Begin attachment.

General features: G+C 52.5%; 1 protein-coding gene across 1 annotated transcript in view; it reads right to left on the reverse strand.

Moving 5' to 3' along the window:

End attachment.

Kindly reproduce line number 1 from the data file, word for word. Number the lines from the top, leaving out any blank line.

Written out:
General features: G+C 52.5%; 1 protein-coding gene across 1 annotated transcript in view; it reads right to left on the reverse strand.